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William E. Engel, “Literary Anthologies: A Case Study for Metacognitively ApproachingCanonicity,” Connotations 33 (2024): 18-47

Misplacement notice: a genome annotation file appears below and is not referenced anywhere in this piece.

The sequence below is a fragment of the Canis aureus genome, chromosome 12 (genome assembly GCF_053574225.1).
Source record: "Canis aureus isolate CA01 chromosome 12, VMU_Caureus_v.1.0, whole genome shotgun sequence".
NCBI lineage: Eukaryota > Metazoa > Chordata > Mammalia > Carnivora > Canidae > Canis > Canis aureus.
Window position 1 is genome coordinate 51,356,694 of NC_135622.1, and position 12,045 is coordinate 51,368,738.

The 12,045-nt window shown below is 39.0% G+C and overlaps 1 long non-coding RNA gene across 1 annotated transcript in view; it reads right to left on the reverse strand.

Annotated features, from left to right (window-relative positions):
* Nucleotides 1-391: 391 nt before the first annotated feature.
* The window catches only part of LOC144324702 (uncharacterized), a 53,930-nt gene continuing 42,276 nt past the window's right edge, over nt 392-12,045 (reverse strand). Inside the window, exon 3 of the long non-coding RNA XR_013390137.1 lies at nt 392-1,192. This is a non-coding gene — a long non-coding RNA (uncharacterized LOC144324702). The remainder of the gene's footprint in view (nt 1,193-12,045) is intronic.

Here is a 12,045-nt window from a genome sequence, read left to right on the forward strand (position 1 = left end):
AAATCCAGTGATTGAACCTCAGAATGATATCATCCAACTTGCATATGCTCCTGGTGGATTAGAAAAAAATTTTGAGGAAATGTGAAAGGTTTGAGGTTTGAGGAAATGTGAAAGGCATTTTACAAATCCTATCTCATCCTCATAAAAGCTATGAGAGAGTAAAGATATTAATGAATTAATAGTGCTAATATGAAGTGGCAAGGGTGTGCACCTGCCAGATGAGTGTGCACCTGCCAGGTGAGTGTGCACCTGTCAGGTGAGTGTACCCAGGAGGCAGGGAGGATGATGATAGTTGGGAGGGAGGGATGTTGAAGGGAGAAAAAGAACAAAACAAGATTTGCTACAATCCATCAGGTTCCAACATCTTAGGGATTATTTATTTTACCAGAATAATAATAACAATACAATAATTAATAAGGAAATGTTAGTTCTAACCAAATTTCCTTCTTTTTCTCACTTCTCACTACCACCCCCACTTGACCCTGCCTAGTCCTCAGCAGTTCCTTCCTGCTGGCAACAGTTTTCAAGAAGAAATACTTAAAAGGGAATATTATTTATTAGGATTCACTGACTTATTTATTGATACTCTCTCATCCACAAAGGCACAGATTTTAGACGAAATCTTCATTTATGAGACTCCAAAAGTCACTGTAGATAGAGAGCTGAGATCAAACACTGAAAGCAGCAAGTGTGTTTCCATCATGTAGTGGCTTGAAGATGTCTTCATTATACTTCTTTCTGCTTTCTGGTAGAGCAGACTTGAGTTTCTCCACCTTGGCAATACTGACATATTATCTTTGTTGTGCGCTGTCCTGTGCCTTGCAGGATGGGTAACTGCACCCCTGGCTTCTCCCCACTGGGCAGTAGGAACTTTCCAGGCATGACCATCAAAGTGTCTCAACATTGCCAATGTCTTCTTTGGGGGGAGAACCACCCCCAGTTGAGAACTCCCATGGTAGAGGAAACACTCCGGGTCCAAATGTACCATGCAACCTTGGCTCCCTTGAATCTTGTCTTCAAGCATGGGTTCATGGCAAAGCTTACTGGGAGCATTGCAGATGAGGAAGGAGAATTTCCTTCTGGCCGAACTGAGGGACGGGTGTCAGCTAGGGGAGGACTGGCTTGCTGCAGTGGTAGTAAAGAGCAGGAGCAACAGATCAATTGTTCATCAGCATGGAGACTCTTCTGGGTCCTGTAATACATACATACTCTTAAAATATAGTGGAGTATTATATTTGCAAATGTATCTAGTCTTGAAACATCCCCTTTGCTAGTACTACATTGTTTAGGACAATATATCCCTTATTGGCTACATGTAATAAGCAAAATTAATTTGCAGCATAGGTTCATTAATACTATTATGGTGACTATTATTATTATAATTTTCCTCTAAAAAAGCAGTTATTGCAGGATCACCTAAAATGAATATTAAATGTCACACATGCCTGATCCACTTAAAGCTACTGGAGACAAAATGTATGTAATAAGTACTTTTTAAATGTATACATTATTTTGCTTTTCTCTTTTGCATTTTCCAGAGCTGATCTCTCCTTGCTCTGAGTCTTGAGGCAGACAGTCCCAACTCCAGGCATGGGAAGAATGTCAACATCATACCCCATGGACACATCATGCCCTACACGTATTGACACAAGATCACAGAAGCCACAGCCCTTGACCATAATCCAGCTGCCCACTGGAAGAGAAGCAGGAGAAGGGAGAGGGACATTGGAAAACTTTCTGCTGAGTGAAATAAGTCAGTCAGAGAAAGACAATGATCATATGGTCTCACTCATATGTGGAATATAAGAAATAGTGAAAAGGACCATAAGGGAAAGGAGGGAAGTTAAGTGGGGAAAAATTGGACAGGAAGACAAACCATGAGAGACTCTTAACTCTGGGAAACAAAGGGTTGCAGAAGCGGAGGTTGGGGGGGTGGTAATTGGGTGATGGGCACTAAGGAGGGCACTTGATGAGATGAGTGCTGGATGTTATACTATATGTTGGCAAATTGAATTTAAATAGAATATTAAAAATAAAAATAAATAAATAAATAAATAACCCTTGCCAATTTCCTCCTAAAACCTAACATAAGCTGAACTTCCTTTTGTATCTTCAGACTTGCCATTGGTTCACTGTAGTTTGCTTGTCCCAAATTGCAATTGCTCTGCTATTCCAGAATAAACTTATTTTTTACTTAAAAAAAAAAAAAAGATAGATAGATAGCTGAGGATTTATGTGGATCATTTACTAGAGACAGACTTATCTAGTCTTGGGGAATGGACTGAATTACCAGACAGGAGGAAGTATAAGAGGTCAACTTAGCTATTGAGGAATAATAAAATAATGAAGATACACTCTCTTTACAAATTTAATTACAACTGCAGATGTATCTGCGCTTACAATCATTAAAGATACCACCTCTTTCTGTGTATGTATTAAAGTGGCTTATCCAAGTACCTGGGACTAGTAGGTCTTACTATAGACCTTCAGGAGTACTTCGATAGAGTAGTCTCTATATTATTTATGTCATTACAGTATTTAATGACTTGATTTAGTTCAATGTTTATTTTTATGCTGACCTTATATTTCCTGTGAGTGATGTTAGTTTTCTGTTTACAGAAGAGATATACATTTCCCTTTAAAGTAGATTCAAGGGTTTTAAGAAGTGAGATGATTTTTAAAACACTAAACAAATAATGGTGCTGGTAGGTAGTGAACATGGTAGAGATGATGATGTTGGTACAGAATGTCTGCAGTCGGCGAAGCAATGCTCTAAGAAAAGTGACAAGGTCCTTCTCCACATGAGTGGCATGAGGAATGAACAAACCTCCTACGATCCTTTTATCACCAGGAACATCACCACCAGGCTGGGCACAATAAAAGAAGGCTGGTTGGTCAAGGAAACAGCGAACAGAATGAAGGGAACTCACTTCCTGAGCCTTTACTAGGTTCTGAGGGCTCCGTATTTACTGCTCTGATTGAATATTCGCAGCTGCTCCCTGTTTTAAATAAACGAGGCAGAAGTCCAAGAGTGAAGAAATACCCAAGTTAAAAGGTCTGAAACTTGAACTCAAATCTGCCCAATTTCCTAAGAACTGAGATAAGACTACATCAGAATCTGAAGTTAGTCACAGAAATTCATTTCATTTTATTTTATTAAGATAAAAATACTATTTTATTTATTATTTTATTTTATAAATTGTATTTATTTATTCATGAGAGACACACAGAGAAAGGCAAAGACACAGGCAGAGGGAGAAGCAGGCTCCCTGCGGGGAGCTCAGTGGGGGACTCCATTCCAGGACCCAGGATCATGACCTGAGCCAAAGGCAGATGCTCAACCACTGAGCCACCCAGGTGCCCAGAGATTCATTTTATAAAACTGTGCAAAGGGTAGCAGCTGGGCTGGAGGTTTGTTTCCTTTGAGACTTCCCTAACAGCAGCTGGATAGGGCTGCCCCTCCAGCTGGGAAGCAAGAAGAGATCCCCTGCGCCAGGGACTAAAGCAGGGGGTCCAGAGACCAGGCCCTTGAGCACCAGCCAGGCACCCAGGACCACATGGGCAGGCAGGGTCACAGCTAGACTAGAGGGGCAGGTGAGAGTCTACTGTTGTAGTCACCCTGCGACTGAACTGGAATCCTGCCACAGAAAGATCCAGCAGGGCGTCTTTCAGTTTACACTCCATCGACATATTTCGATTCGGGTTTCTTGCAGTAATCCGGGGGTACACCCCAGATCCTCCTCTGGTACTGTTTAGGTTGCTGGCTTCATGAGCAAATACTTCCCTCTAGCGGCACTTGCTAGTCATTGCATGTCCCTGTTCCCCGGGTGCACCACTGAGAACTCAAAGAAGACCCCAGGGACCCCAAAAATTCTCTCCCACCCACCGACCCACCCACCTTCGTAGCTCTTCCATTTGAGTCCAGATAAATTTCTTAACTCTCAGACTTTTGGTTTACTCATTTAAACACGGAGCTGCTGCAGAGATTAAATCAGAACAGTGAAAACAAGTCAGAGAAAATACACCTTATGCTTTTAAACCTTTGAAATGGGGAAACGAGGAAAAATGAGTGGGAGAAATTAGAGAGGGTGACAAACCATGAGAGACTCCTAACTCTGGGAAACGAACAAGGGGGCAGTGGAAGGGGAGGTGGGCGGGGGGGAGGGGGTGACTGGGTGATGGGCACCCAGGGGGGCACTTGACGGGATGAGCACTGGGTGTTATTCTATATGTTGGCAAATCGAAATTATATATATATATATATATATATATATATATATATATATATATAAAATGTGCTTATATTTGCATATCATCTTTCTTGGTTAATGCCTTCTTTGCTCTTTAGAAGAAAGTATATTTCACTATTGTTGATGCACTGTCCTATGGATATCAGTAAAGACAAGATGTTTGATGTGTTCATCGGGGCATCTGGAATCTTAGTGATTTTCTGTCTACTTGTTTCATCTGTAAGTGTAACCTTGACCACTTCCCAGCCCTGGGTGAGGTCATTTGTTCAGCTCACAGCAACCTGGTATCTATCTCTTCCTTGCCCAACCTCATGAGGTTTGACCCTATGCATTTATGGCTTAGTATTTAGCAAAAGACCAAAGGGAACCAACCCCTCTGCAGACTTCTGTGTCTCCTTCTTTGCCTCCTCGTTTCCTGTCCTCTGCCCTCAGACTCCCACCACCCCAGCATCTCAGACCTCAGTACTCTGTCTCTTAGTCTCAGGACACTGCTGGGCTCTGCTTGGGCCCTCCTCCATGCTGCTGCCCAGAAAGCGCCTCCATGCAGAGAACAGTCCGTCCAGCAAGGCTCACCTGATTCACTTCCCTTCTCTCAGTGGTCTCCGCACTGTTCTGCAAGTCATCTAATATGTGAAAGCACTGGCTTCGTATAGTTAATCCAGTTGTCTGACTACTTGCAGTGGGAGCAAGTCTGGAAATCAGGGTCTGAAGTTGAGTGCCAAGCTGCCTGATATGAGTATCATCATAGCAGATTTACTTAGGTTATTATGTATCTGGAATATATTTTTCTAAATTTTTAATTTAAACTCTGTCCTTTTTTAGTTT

Anthologies promote and perpetuate what amounts to a canon. The roots run deep in the Western tradition, with the Anthologia Graeca, a collection of Classical and Byzantine Greek literature modelled on Meleager of Gadara (first century BCE), using the term “flower-gathering” (ἀνθολογία) to describe this literary exercise. Mixing his own works with those of forty-six others, Meleager arranged “a garland” that ended up establishing a paradigm for the ages. The trope reached a kind of apogee in Tudor England, buttressed with criteria for critical assessment and instructions for the proper way to enjoy, for example, Isabella Whitney’s A Sweet nosgay, or pleasant posye contayning a hundred and ten phylosophicall flowers. The “anthology,” as such, raises important questions about the curation, preservation, and even the prefigured afterlife of literary works notwithstanding shifts in aesthetic sensibilities and once-novel stylistic inventions. The decisions underlying the culling and arrangement of material for anthologies—most notably those produced and disseminated by corporate titans who impose their imprimatur on a wide range of “anthologies” and thus set standards for a generation at least—warrants closer scrutiny. As editors of two such anthologies (The Memory Arts in Renaissance England and The Death Arts in Renaissance England, both with Cambridge University Press), our team experienced periodic crises of conscience when confronting the reality that our determinations implicitly were setting the canon for a period-specific collection of literary excerpts. We therefore sought intentionally to foreground our deliberations concerning canon formation and to articulate our principles for proceeding, resulting in a metacognitive approach to producing (as duly is reflected in our book's subtitle) “A Critical Anthology.”